If you receive Social Security, you may pay income taxes on up to 85% of your Social Security benefits. This rule about the taxation of benefits is different from the earned income rule, which applies if you receive benefits before your full retirement age, continue to work, and earn amounts in excess of the earnings limit.
The formula that determines the taxation of benefits applies to everyone, regardless of age. If you look at a 1040 tax form, you will see two boxes; box 5a, for total Social Security benefits, and box 5b, for the taxable amount. Here's how the taxable amount is determined.
- If you receive Social Security, you may pay income taxes on up to 85% of those benefits.
- The specific amount you'll be taxed depends on your individual situation, such as whether you have additional income and whether you're married.
- Designing a retirement income plan that takes advantage of this tax arbitrage can make a big difference over the course of your retirement years.
Determine What Your Combined Income Will Be
Do you have income in addition to Social Security? Additional sources of income that would show up on your tax return include items such as:
- Wages (earnings or self-employment income)
- Investment income from interest, dividends, and/or capital gains
- Pension or annuity income
- IRA, 401(k), and/or 403(b) withdrawals
- Rental property income
Social Security defines your “combined income” as the total of your adjusted gross income plus nontaxable interest, plus one-half of your Social Security benefits. Roth IRA withdrawals do not count as combined income, but municipal bond interest does. Your combined income is compared to the threshold amounts in the table below.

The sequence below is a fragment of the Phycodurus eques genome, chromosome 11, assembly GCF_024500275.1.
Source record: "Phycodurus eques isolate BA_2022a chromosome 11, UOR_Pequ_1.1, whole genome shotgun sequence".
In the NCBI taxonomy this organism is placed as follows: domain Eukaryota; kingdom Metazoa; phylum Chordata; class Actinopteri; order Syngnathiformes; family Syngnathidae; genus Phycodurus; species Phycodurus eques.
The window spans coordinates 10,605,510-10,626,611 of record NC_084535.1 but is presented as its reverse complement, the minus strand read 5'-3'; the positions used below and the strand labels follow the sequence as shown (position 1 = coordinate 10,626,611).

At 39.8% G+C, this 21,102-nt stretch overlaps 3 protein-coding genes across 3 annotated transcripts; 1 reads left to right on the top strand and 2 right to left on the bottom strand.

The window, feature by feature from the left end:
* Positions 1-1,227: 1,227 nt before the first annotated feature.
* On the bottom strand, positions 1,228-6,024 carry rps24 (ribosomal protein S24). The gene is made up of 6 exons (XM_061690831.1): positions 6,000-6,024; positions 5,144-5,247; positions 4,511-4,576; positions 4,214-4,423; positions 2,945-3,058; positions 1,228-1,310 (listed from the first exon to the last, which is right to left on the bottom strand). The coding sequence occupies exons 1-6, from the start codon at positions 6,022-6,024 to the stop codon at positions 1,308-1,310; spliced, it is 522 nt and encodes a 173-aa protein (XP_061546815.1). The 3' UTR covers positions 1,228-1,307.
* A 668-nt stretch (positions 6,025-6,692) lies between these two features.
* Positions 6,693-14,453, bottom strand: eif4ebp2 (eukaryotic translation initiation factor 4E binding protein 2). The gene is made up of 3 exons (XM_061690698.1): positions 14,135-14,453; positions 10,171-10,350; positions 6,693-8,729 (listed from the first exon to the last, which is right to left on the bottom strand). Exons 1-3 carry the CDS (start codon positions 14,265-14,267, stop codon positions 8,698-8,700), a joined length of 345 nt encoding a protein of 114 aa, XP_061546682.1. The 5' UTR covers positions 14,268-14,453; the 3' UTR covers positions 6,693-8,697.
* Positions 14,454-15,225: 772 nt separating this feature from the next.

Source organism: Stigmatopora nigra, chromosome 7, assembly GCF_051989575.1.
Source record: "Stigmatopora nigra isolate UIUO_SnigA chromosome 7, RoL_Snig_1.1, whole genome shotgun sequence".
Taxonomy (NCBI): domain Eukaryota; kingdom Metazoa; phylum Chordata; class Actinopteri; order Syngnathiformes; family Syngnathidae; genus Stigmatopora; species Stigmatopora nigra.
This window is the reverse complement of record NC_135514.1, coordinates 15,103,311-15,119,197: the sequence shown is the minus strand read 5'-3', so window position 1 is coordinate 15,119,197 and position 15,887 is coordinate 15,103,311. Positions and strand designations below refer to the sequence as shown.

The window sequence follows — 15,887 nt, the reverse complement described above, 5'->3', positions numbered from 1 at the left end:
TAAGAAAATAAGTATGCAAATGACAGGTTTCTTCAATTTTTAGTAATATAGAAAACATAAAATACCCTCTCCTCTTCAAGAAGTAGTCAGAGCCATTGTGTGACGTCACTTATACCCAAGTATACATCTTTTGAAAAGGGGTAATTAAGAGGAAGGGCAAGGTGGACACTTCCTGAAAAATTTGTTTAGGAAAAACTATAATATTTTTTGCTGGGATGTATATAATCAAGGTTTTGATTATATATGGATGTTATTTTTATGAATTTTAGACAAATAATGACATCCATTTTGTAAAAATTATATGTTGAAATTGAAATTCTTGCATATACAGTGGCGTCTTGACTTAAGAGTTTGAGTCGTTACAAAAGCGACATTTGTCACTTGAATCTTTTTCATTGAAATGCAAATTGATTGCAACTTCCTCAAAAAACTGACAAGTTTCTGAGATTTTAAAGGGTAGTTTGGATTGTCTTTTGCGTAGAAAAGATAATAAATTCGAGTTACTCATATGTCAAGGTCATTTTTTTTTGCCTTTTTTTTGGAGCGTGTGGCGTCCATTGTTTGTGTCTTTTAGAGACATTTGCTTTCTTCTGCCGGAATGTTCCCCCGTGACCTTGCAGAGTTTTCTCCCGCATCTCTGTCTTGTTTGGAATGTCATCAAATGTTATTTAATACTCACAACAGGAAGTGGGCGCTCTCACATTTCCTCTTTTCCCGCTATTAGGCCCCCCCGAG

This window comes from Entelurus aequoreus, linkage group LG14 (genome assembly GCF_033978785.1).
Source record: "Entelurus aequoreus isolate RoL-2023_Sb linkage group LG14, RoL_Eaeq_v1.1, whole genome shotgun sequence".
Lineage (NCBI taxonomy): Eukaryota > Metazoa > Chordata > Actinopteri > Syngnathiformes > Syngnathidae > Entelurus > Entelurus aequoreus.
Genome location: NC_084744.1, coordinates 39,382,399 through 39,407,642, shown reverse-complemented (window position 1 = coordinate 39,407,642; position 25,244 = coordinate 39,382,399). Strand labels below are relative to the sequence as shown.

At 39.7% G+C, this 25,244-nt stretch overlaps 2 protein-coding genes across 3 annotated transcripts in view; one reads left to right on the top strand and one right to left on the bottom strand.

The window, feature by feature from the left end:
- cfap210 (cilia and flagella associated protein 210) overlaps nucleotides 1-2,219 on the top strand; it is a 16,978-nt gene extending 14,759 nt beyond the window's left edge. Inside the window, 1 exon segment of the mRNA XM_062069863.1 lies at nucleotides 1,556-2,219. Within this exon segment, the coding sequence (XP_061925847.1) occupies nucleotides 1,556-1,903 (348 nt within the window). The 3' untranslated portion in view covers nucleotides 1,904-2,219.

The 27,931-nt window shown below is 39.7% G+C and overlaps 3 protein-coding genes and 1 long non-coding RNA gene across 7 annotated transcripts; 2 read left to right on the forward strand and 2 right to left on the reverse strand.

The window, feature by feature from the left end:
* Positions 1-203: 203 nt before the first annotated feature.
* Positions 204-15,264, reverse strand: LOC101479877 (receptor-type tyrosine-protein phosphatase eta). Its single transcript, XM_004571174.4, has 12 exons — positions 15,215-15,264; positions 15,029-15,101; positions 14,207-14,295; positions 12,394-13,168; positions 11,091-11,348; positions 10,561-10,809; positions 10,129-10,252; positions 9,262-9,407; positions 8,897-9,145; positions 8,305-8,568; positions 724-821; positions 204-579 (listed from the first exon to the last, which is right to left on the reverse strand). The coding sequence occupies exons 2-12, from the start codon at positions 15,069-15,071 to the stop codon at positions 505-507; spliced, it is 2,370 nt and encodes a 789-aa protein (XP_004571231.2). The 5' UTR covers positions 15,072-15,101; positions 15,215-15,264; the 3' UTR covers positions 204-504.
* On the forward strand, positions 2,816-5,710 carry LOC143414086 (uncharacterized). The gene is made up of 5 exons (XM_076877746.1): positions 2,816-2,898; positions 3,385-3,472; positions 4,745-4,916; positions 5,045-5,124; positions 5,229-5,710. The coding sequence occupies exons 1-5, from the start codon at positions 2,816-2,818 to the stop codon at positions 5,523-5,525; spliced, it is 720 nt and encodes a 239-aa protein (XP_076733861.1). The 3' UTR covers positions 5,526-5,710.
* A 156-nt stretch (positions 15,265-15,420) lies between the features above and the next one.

|First Threshold ($)||Second Threshold ($)|
If your combined income is less than $25,000 for single filers or less than $32,000 for married filers, then your Social Security benefits will not be taxable for that calendar year.
If your combined income exceeds the first threshold amount, then a more complex formula is used to determine what portion of your benefits will be taxable (up to a maximum of 85%).
Plug Your Combined Income into the IRS Social Security Worksheet
If your combined income exceeds the threshold amounts, an IRS formula is applied to determine how much of your benefits are taxable. The result of these calculations is that you will pay taxes on the lowest of:
- 85% of your Social Security benefits
- 50% of the benefits plus 85% of the amount of combined income over the second threshold amount
- 50% of the amount of combined income over the first threshold amount, plus 35% of the amount of combined income over the second threshold amount
You can work through the numbers yourself by using the IRS Figuring Your Taxable Benefits worksheet. You can also use a free online calculator called How Much of My Social Security Benefit May Be Taxed, to come up with a rough estimate of the dollar amount of benefit that would need to go into box 5b (the taxable amount box) on your Form 1040.
Social Security Taxation for Married Couples
Let’s look at an example for a couple, both age 67, who are married and file jointly. One is collecting a spousal Social Security benefit. They are both waiting until age 70 to claim their full retirement benefit amounts, so they can get the most possible. While delaying, they are taking large withdrawals from a traditional IRA. Here’s a snapshot of their income sources.